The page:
A moonlight visit to the mausoleum revealed that, as well as the famous passetto which connects the Vatican with the Castel so that popes under siege could flee to safety within the fortress.
During the summer, Castel Sant’Angelo offers late-night tours that open areas usually closed, such as the passetto, so I was able to pretend that I was Pope Clement VII who, with 1,000 friends, fled along the elevated, fortified walkway to safety during the Sack of Rome in 1527.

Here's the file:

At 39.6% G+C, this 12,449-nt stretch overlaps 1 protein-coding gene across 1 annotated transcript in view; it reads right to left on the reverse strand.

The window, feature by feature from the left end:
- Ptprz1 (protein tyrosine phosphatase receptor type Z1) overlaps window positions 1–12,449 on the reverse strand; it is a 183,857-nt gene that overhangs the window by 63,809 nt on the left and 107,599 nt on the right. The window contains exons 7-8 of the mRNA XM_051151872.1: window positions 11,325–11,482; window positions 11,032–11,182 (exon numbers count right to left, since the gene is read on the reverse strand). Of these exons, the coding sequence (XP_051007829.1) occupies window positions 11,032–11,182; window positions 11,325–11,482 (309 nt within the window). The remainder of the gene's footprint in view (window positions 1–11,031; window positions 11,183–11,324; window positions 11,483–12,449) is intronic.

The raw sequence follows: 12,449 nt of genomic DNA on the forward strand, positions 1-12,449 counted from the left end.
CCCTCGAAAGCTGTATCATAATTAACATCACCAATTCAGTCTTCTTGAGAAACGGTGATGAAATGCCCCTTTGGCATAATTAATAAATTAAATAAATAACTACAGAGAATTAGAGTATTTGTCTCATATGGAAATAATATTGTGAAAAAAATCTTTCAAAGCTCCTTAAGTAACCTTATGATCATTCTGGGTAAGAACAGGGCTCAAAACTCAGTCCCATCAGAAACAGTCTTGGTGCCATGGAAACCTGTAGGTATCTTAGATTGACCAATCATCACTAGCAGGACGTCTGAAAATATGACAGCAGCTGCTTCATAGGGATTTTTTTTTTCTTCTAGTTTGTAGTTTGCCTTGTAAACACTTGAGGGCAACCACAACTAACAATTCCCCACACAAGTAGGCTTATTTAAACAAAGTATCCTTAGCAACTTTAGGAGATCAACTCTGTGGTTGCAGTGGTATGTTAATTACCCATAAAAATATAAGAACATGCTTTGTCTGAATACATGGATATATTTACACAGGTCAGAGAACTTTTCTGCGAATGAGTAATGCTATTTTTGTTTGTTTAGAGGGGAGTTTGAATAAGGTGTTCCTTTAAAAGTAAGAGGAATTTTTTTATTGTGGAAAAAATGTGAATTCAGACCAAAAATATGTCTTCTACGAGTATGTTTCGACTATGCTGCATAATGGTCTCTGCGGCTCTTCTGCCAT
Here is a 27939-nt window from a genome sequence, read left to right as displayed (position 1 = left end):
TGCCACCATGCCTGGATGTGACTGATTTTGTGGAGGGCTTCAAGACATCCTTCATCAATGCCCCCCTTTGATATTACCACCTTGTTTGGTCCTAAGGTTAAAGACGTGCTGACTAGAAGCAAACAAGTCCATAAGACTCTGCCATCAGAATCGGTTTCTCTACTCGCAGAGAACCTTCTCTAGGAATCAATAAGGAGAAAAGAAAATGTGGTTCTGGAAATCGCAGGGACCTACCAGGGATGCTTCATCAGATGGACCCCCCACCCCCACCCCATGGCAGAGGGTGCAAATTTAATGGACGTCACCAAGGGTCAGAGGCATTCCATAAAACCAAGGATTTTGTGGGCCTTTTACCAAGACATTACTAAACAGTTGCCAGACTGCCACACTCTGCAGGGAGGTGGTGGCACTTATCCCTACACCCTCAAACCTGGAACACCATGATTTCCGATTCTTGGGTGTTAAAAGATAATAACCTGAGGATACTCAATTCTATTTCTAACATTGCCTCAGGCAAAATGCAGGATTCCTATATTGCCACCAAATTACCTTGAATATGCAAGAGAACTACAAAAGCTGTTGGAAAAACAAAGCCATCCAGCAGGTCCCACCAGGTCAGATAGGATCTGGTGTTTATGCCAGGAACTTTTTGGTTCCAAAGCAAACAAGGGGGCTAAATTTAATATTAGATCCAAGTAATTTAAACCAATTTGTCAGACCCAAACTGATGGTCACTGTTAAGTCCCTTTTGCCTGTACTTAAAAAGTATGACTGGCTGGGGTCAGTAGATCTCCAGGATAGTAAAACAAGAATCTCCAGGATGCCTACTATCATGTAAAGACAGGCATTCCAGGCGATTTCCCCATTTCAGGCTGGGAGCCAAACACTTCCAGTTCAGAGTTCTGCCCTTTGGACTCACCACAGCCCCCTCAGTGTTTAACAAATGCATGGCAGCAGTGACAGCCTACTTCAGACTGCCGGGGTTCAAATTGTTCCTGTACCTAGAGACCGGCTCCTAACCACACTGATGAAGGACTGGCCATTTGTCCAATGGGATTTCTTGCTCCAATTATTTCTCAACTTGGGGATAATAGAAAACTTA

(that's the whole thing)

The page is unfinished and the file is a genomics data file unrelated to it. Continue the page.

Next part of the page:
(The passetto more recently gained infamy in the Dan Brown novel and subsequent movie Angels and Demons, as the link between the Vatican and the assassin’s lair.)
In truth, much of the great art secreted in the Castel is open to the public; I just hadn’t realized that Clement VII’s beautifully frescoed bathroom was there, or that Pope Paul III’s bedroom and receiving chambers were so gorgeous.
Pope Paul III, born as Alessandro Farnese, was pope from 1534 to 1549 and created a set of beautiful apartments decorated by such names as Antonio da Sangallo the Elder, Pierin del Vaga, Marco da Siena, and Pellegrino Tibaldi. I also found a Luca Signorelli there.
Via Leaping Without a Net: A Mausoleum by Moonlight